17. NUCLEOSYNTHESIS IN CORE-COLLAPSE SUPERNOVA EXPLOSIONS TRIGGERED BY A QUARK-HADRON PHASE TRANSITION

    SciTech Connect

    Nishimura, Nobuya; Thielemann, Friedrich-Karl; Hempel, Matthias; Kaeppeli, Roger; Rauscher, Thomas; Winteler, Christian; Fischer, Tobias; Martinez-Pinedo, Gabriel; Froehlich, Carla; Sagert, Irina

    2012-10-10

    We explore heavy-element nucleosynthesis in the explosion of massive stars that are triggered by a quark-hadron phase transition during the early post-bounce phase of core-collapse supernovae. The present study is based on general-relativistic radiation hydrodynamics simulations with three-flavor Boltzmann neutrino transport in spherical symmetry, which utilize a quark-hadron hybrid equation of state based on the MIT bag model for strange quark matter. The quark-hadron phase transition inside the stellar core forms a shock wave propagating toward the surface of the proto-neutron star. This shock wave results in an explosion and ejects neutron-rich matter from the outer accreted layers of the proto-neutron star. Later, during the cooling phase, the proto-neutron star develops a proton-rich neutrino-driven wind. We present a detailed analysis of the nucleosynthesis outcome in both neutron-rich and proton-rich ejecta and compare our integrated nucleosynthesis with observations of the solar system and metal-poor stars. For our standard scenario, we find that a 'weak' r-process occurs and elements up to the second peak (A {approx} 130) are successfully synthesized. Furthermore, uncertainties in the explosion dynamics could barely allow us to obtain the strong r-process which produces heavier isotopes, including the third peak (A {approx} 195) and actinide elements.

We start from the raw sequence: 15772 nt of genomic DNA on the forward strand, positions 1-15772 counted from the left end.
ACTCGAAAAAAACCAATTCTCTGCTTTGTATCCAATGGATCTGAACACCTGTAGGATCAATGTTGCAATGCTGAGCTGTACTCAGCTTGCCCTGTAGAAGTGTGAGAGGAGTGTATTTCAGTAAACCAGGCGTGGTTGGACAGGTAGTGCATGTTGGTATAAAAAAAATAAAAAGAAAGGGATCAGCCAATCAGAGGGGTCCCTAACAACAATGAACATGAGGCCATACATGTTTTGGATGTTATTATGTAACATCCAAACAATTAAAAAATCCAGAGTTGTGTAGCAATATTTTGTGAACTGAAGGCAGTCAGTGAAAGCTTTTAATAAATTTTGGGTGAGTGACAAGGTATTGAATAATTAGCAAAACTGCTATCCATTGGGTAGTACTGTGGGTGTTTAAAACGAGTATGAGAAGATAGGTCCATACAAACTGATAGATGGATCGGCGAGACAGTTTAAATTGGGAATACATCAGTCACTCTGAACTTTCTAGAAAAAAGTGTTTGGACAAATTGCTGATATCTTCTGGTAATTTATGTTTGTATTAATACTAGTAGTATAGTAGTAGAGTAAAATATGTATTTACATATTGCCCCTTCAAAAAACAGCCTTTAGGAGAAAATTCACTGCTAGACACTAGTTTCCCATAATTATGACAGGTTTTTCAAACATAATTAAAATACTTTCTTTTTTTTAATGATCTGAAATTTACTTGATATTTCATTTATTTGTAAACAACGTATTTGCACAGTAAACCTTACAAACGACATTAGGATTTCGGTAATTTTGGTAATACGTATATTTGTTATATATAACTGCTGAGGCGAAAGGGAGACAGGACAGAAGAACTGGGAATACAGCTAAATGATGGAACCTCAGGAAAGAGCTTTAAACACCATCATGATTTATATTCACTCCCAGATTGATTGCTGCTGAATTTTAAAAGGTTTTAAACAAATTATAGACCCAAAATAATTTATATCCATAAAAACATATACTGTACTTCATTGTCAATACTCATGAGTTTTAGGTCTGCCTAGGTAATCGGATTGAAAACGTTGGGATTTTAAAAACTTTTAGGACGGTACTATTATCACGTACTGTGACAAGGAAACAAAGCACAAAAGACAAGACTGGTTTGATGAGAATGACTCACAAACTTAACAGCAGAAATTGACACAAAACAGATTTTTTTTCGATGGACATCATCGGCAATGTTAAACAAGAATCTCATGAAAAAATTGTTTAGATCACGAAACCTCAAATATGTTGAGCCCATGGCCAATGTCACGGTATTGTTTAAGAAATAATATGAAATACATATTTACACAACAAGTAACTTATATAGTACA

18. PWR core and spent fuel pool analysis using scale and nestle

    SciTech Connect

    Murphy, J. E.; Maldonado, G. I.; St Clair, R.; Orr, D.

    2012-07-01